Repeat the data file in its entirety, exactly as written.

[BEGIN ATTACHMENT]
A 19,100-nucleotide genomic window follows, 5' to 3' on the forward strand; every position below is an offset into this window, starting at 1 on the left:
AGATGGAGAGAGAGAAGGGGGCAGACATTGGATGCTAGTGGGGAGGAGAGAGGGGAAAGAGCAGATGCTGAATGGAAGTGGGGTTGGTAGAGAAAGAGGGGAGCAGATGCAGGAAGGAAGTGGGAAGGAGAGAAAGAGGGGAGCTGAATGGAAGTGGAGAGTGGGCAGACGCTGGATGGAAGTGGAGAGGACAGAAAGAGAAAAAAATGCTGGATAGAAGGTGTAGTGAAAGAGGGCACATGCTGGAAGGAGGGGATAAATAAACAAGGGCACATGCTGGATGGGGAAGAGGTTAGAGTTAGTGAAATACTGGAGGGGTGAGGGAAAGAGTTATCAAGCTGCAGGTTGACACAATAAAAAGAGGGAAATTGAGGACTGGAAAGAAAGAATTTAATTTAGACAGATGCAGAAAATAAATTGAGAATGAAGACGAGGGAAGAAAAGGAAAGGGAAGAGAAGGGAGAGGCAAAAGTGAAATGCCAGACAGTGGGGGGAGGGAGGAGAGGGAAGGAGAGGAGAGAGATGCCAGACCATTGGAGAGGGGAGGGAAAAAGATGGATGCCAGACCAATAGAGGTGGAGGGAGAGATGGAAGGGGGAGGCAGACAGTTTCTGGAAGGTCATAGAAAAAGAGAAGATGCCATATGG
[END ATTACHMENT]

A 19,100-nucleotide genomic window follows, 5' to 3' on the forward strand; every position below is an offset into this window, starting at 1 on the left:
AGATGGAGAGAGAGAAGGGGGCAGACATTGGATGCTAGTGGGGAGGAGAGAGGGGAAAGAGCAGATGCTGAATGGAAGTGGGGTTGGTAGAGAAAGAGGGGAGCAGATGCAGGAAGGAAGTGGGAAGGAGAGAAAGAGGGGAGCTGAATGGAAGTGGAGAGTGGGCAGACGCTGGATGGAAGTGGAGAGGACAGAAAGAGAAAAAAATGCTGGATAGAAGGTGTAGTGAAAGAGGGCACATGCTGGAAGGAGGGGATAAATAAACAAGGGCACATGCTGGATGGGGAAGAGGTTAGAGTTAGTGAAATACTGGAGGGGTGAGGGAAAGAGTTATCAAGCTGCAGGTTGACACAATAAAAAGAGGGAAATTGAGGACTGGAAAGAAAGAATTTAATTTAGACAGATGCAGAAAATAAATTGAGAATGAAGACGAGGGAAGAAAAGGAAAGGGAAGAGAAGGGAGAGGCAAAAGTGAAATGCCAGACAGTGGGGGGAGGGAGGAGAGGGAAGGAGAGGAGAGAGATGCCAGACCATTGGAGAGGGGAGGGAAAAAGATGGATGCCAGACCAATAGAGGTGGAGGGAGAGATGGAAGGGGGAGGCAGACAGTTTCTGGAAGGTCATAGAAAAAGAGAAGATGCCATATGG